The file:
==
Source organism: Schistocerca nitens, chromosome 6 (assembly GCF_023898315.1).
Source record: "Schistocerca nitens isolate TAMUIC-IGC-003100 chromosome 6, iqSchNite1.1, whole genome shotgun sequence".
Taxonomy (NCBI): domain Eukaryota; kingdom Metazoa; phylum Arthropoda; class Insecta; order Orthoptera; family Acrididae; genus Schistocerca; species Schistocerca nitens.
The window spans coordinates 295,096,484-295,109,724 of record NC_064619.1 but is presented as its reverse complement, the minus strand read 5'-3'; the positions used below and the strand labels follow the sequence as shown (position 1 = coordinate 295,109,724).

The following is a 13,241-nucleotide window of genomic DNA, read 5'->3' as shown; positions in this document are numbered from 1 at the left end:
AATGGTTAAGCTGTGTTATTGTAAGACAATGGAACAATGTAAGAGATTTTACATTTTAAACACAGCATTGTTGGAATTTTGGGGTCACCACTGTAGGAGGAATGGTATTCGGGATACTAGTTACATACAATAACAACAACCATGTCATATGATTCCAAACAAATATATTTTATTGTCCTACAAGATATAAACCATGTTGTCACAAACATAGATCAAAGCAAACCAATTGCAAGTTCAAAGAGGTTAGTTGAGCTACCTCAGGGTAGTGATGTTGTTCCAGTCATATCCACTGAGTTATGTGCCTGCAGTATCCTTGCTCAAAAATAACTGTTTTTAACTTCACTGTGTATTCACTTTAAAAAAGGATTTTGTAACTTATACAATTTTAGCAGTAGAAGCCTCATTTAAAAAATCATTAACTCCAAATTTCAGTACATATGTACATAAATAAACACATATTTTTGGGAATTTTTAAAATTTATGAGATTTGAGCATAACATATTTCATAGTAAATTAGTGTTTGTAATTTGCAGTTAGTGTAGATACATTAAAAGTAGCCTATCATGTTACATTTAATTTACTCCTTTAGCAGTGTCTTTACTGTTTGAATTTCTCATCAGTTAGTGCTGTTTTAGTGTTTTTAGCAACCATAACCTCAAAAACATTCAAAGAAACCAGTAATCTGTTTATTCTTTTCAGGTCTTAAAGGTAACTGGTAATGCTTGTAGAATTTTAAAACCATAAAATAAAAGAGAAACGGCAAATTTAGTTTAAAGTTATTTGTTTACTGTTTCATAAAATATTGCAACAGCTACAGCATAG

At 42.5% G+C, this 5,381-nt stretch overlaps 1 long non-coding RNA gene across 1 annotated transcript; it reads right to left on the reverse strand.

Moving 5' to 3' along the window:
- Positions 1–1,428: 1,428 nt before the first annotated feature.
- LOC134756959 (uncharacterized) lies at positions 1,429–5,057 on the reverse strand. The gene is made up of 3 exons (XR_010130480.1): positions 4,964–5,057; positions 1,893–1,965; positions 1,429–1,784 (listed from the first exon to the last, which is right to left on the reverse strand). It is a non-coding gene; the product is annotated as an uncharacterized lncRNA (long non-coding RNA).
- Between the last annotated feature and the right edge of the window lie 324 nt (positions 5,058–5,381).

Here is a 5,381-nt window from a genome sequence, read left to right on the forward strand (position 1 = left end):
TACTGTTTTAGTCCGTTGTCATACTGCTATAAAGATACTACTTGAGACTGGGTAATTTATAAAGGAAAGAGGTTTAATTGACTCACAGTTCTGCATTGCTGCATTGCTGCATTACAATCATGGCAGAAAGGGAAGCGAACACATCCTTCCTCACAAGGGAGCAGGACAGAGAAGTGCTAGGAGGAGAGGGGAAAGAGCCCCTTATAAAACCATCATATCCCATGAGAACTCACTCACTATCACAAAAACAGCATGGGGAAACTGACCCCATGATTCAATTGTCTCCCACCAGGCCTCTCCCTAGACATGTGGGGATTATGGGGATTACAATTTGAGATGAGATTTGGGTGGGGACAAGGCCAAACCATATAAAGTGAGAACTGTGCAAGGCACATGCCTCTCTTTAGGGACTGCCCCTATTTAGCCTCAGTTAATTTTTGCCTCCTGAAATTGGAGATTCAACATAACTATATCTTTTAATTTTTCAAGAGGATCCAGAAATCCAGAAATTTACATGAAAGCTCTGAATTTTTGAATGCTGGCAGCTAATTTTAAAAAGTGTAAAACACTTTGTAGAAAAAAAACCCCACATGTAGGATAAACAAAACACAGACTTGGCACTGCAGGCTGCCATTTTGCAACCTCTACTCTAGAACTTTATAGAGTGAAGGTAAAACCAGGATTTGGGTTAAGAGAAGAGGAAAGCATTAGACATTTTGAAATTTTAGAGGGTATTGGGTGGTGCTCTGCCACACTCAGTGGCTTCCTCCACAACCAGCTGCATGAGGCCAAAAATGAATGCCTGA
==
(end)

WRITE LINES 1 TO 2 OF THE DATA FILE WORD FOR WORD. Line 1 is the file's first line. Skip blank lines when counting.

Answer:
Source organism: Schistocerca nitens, chromosome 6 (assembly GCF_023898315.1).
Source record: "Schistocerca nitens isolate TAMUIC-IGC-003100 chromosome 6, iqSchNite1.1, whole genome shotgun sequence".